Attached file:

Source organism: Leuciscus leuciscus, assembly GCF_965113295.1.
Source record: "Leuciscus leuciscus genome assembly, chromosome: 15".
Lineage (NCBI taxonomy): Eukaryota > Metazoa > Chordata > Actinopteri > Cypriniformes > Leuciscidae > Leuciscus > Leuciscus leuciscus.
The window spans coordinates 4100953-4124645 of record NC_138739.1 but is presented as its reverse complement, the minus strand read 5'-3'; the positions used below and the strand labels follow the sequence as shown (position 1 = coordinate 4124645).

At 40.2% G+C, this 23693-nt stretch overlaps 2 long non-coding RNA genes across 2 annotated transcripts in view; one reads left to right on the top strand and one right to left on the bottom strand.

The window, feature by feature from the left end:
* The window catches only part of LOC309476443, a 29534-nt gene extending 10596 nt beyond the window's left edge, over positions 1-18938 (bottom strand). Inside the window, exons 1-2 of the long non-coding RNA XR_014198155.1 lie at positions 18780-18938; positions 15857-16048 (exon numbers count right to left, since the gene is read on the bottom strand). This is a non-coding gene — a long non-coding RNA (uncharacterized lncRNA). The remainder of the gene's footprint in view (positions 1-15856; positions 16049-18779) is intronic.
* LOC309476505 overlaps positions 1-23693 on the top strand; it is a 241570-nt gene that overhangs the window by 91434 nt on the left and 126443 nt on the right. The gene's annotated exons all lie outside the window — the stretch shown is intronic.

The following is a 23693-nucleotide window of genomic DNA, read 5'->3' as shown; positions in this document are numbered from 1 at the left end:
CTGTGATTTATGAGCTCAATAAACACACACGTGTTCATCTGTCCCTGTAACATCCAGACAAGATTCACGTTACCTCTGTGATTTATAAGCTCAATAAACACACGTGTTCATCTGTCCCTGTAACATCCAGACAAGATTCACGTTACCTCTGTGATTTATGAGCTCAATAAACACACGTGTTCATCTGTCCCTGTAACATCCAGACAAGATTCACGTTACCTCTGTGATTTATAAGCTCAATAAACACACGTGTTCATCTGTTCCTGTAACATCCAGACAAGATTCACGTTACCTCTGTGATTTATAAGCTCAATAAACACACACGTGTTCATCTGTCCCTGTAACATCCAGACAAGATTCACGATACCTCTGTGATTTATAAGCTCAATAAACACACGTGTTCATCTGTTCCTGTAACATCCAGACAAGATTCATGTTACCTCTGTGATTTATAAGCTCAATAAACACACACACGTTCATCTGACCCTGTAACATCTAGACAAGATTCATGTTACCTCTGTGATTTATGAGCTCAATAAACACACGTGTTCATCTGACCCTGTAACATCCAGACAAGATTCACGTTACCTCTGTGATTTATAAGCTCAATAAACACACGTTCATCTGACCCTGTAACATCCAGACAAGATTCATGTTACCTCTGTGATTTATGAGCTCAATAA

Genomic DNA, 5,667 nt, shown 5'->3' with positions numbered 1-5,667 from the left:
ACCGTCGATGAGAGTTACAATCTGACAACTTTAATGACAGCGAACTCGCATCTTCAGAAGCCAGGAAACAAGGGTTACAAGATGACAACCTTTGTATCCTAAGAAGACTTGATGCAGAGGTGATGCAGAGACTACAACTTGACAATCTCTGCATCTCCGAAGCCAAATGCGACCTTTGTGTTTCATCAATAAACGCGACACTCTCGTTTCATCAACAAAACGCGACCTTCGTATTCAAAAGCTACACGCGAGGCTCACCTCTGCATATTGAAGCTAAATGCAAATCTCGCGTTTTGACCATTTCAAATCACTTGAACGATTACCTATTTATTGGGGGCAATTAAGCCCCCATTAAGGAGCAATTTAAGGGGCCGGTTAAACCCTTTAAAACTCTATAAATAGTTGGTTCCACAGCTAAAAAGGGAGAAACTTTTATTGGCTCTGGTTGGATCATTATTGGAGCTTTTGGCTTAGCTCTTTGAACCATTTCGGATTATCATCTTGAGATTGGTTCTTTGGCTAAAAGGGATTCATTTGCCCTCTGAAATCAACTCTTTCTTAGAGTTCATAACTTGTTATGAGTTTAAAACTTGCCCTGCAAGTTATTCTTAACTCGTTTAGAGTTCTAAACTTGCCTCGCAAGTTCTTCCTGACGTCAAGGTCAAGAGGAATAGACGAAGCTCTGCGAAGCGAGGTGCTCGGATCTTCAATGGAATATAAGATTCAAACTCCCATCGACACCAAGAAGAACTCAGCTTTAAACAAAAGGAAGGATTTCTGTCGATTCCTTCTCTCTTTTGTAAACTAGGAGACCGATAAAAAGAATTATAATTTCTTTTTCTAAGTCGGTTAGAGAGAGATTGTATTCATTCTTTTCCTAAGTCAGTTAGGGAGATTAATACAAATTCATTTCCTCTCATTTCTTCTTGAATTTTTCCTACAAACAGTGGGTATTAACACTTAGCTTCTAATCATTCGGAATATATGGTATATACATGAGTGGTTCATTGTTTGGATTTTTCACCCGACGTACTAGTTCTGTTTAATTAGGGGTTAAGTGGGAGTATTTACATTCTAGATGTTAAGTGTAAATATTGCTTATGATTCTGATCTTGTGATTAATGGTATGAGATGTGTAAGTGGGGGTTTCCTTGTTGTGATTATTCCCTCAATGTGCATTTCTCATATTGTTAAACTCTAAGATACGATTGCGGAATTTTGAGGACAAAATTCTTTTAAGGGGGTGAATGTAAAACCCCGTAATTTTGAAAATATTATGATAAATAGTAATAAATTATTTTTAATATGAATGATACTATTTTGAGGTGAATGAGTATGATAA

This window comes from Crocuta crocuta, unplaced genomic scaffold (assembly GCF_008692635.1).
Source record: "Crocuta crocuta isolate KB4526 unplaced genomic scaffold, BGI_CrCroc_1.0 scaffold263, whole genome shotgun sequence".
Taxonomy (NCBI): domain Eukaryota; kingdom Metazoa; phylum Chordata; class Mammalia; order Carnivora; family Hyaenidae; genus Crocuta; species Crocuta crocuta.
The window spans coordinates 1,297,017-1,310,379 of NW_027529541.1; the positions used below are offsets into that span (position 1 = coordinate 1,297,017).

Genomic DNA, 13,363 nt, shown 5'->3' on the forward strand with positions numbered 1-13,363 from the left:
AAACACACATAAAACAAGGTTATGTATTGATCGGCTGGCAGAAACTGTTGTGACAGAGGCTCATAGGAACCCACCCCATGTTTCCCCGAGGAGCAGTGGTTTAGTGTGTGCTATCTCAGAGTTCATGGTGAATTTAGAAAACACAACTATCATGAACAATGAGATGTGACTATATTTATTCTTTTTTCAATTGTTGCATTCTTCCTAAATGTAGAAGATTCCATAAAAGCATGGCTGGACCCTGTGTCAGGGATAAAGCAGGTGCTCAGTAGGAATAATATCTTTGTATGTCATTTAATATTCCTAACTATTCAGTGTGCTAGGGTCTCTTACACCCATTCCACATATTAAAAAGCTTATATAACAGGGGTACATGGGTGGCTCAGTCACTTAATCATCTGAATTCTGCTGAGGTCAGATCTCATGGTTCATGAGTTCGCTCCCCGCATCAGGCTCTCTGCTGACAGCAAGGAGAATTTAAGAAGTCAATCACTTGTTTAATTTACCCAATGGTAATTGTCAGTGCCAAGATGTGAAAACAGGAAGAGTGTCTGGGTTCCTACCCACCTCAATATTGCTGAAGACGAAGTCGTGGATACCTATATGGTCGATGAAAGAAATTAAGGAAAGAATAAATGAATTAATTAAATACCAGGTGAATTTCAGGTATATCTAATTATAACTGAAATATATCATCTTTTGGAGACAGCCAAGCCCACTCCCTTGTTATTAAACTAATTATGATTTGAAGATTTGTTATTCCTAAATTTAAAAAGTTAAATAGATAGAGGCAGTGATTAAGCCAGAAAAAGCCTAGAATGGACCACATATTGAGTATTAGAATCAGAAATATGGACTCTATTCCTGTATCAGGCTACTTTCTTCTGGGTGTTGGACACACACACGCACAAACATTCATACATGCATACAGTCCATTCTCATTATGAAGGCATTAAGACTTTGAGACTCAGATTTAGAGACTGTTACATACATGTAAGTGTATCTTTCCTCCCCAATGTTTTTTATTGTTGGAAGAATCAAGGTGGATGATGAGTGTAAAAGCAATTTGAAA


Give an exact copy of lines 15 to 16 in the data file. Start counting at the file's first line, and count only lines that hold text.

Taxonomy (NCBI): domain Eukaryota; kingdom Metazoa; phylum Chordata; class Mammalia; order Carnivora; family Hyaenidae; genus Crocuta; species Crocuta crocuta.
The window spans coordinates 1,297,017-1,310,379 of NW_027529541.1; the positions used below are offsets into that span (position 1 = coordinate 1,297,017).